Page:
This page presents an overview of the use of light therapy for treating a range of disorders such as insomnia, winter depression, and jet lag arising from mis-timing of the 'Body Clock'.
If you are only interested in the availablility of the LED light glasses please email Re-Timer.
If you are seeking non-drug treatment for insomnia please visit the Australasian Sleep Association for further information.
Visual light stimulation for re-setting the body clock
The Body Clock times the 'ups and downs' of our biology and behaviour across the 24 hour day. It determines when we feel sleepy and when we are alert. When body temperature and metabolic rate are 'up' or at their highest, for most people at about 6-8 pm in the early evening, then muscular strength, speed of reactions and alertness are at their highest for the whole day. Likewise, most people have their 'down' or lowest levels of body temperature, metabolism, speed, and strength at around 4-5 am in the morning. This time is also when we are sleepiest and most likely to fall asleep quickly. This high sleepiness tendency in the early morning can probably account for the high death rate in single vehicle accidents and other notable accidents due to 'human error', in these cases a result of falling asleep in dangerous situations.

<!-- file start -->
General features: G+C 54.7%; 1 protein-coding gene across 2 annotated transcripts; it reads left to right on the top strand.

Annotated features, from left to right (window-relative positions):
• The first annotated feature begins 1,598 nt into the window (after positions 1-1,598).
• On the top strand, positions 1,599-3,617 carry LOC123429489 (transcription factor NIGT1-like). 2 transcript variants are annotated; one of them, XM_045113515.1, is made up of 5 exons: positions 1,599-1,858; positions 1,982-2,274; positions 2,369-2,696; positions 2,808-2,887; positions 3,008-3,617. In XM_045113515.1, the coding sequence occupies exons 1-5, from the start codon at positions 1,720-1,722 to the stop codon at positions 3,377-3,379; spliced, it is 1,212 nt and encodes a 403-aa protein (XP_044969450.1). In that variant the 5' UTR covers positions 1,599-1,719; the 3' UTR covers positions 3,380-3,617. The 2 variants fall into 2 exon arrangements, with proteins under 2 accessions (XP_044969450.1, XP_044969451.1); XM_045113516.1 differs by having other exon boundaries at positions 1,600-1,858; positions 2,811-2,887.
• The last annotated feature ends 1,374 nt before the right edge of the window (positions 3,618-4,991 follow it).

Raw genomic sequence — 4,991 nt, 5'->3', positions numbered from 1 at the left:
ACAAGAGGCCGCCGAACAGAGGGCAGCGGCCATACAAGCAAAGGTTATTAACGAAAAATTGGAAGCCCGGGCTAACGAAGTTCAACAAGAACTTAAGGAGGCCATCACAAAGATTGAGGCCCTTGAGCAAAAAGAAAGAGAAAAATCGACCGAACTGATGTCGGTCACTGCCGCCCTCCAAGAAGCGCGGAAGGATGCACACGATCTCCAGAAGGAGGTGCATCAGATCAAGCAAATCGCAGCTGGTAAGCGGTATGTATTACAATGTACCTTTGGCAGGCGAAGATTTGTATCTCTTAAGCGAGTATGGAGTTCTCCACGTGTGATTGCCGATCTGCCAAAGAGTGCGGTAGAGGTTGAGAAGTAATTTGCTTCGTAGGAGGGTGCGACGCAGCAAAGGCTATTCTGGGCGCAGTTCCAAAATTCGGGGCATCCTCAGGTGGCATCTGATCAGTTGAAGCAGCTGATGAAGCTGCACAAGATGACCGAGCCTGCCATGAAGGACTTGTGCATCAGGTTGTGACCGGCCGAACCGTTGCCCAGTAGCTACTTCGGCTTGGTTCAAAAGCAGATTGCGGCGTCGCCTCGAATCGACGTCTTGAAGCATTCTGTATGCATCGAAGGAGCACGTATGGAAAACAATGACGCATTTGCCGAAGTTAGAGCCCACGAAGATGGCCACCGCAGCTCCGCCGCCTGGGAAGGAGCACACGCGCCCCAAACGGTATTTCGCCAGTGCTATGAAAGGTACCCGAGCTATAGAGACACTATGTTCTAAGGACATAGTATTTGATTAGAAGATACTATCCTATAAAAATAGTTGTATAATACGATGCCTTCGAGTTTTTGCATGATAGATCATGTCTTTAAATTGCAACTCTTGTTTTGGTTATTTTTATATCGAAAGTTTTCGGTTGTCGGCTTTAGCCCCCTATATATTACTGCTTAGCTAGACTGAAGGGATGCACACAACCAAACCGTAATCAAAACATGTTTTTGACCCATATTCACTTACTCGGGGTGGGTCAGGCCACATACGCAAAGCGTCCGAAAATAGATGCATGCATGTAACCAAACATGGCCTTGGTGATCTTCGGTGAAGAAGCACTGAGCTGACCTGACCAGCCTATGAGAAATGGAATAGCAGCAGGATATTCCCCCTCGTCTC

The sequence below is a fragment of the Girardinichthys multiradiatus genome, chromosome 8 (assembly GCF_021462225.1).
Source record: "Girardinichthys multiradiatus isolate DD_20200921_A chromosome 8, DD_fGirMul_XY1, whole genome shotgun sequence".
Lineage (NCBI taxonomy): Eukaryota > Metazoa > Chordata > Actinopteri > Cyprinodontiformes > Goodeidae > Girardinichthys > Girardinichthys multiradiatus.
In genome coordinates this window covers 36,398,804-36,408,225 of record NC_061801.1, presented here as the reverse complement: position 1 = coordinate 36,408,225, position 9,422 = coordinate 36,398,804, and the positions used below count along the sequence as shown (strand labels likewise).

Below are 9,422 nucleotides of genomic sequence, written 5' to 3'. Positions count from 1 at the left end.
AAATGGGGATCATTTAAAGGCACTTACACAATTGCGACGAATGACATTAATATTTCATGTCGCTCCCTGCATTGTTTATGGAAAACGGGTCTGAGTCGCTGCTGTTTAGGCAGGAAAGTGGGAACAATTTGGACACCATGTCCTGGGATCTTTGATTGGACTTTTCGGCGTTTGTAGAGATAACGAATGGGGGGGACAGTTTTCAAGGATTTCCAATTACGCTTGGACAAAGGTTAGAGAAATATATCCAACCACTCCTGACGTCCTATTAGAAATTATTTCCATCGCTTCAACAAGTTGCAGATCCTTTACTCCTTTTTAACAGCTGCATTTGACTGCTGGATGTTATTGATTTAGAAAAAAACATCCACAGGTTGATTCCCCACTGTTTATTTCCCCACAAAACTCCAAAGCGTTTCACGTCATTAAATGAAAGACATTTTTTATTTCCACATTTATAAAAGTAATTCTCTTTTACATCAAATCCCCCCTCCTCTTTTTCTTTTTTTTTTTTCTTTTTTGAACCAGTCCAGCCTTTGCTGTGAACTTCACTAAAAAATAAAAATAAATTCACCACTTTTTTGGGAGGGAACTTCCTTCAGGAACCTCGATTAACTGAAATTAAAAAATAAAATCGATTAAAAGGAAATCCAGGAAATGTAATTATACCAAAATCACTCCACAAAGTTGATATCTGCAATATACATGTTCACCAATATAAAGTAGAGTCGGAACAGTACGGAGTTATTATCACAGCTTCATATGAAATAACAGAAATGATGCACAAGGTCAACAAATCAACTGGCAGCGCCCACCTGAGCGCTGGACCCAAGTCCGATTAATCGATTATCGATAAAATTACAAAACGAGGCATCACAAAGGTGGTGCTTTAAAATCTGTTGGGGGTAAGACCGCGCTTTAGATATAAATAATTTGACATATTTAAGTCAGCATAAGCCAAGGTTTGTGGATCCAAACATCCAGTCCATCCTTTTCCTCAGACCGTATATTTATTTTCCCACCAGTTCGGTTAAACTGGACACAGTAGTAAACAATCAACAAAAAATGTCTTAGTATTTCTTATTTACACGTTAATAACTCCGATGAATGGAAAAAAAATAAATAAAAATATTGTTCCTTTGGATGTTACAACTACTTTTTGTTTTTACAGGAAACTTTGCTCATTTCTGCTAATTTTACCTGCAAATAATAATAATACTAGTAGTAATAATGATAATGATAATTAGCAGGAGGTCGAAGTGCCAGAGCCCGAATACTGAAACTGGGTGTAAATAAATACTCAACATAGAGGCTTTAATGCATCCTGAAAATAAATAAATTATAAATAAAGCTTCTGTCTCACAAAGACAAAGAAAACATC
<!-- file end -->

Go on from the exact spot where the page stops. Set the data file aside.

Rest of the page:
Night shift work
The strength of our body clock on our sleepiness/alertness tendency can also be demonstrated in night shift work when it is very difficult to remain awake during the hours of 3-6 am. In addition the night shift worker finds it difficult to sleep during the day because the body clock is programmed for wakefulness in the day time.